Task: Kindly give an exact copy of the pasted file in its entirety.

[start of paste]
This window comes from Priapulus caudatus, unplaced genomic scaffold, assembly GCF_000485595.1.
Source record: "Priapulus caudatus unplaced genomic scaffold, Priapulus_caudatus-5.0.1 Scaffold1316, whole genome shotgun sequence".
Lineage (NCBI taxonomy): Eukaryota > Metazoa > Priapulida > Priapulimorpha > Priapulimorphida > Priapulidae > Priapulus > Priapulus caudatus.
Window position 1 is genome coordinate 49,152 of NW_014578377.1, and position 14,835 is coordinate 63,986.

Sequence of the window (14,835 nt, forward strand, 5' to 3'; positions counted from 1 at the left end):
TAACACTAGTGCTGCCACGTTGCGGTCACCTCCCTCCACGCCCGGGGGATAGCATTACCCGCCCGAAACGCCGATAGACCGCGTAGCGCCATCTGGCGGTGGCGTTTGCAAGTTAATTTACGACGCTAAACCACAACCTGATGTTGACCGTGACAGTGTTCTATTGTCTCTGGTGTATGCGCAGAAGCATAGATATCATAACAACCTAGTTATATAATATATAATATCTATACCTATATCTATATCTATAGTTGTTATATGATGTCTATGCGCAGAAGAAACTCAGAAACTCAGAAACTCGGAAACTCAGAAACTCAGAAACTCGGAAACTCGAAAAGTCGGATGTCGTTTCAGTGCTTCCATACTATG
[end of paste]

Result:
This window comes from Priapulus caudatus, unplaced genomic scaffold, assembly GCF_000485595.1.
Source record: "Priapulus caudatus unplaced genomic scaffold, Priapulus_caudatus-5.0.1 Scaffold1316, whole genome shotgun sequence".
Lineage (NCBI taxonomy): Eukaryota > Metazoa > Priapulida > Priapulimorpha > Priapulimorphida > Priapulidae > Priapulus > Priapulus caudatus.
Window position 1 is genome coordinate 49,152 of NW_014578377.1, and position 14,835 is coordinate 63,986.

Sequence of the window (14,835 nt, forward strand, 5' to 3'; positions counted from 1 at the left end):
TAACACTAGTGCTGCCACGTTGCGGTCACCTCCCTCCACGCCCGGGGGATAGCATTACCCGCCCGAAACGCCGATAGACCGCGTAGCGCCATCTGGCGGTGGCGTTTGCAAGTTAATTTACGACGCTAAACCACAACCTGATGTTGACCGTGACAGTGTTCTATTGTCTCTGGTGTATGCGCAGAAGCATAGATATCATAACAACCTAGTTATATAATATATAATATCTATACCTATATCTATATCTATAGTTGTTATATGATGTCTATGCGCAGAAGAAACTCAGAAACTCAGAAACTCGGAAACTCAGAAACTCAGAAACTCGGAAACTCGAAAAGTCGGATGTCGTTTCAGTGCTTCCATACTATG